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Tinoco Claims Arbitration (Great Britain v. Costa Rica)

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    Bloomberg Law

    Citation. 1 U.N. Rep. Int’l Arb. Awards 369 (1923)

    Brief Fact Summary. The Tinoco regime, which was the former government of Costa Rica, was alleged by Great Britain to have granted oil concession to a British company that had to be honored by the present regime.


    Synopsis of Rule of Law. A government need not conform to a previous constitution if the government had established itself and maintained a peaceful de facto administration and non-recognition of the government by other government does not destroy the de facto status of the government.


    Facts. The Tinoco regime that had seized power in Costa Rica by coup was not recognized by Great Britain and the United States. When the regime was removed, the new government nullified all Tinoco’c contract including an oil concession to a British company. The claim of Great Britain (P) was that the contract could not be repudiated because the Tinoco government was the only government in existence at the time of the contract was signed. This view was not shared by Costa Rica (D) who claimed that Great Britain (P) was estopped from enforcing the contract by its non-recognition of the Tinoco regime. The matter was sent for arbitration.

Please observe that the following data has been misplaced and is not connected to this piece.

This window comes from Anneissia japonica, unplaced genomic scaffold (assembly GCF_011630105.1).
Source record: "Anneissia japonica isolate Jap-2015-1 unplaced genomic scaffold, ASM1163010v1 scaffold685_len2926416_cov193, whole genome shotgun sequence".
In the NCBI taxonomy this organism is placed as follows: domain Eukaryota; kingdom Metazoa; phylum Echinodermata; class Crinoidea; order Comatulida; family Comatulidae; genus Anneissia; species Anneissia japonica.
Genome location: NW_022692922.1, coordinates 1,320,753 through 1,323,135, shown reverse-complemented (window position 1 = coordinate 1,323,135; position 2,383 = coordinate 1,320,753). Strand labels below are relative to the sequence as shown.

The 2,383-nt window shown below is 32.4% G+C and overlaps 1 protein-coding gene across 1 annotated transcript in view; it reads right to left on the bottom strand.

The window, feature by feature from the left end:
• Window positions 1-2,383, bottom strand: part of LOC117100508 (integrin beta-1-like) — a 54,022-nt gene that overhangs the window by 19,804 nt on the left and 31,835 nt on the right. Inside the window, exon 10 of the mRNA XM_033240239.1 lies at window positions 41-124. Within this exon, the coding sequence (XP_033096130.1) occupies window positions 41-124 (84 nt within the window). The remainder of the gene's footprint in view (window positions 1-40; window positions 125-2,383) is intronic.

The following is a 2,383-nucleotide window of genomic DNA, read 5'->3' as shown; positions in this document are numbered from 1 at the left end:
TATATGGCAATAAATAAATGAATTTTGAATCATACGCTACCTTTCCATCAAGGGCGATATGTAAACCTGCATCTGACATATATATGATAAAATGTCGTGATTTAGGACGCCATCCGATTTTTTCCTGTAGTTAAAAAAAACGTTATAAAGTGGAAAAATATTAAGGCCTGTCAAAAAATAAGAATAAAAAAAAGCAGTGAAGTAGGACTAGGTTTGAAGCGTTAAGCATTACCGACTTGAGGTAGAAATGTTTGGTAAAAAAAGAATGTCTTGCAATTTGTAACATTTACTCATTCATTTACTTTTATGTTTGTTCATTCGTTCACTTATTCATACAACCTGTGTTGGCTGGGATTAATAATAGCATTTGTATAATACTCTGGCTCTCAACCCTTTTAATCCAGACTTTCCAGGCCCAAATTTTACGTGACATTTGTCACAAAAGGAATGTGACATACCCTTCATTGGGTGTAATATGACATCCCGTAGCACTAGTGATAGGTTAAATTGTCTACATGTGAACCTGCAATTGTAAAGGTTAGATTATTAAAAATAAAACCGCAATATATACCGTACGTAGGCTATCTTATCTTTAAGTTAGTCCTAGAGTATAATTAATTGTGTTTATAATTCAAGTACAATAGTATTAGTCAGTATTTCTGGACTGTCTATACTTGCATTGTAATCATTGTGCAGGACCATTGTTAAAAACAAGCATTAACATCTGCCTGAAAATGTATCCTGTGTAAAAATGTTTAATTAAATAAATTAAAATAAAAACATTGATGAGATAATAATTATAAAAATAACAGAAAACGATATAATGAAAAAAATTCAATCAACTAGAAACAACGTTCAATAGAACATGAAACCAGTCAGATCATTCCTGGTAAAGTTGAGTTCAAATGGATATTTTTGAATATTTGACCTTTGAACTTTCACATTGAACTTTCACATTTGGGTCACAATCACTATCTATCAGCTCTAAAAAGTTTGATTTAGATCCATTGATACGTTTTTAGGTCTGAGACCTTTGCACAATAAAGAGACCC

Issue. Does a government need to conform to a previous constitution if the government had established itself and maintained a peaceful de facto administration and does non-recognition of the government by other government destroy the de facto status of the government?


    Held. (Taft, C.J., Arb). No. A government need not conform to a previous constitution if the government had established itself and maintained a peaceful de facto administration and non-recognition of the government by other government does not destroy the de facto status of the government. The non-recognition of the Tinoco regime by Great Britain did not dispute the de facto existence of that regime. There is no estoppel since the successor government had not been led by British non-recognition to change its position.


    Discussion. Estoppel was not found by the arbitrator. The evidence of the de facto status of the Tinoco’s regime was not outweighed by the evidence of non-recognition. This implies that valid contracts may be formed by unrecognized government.



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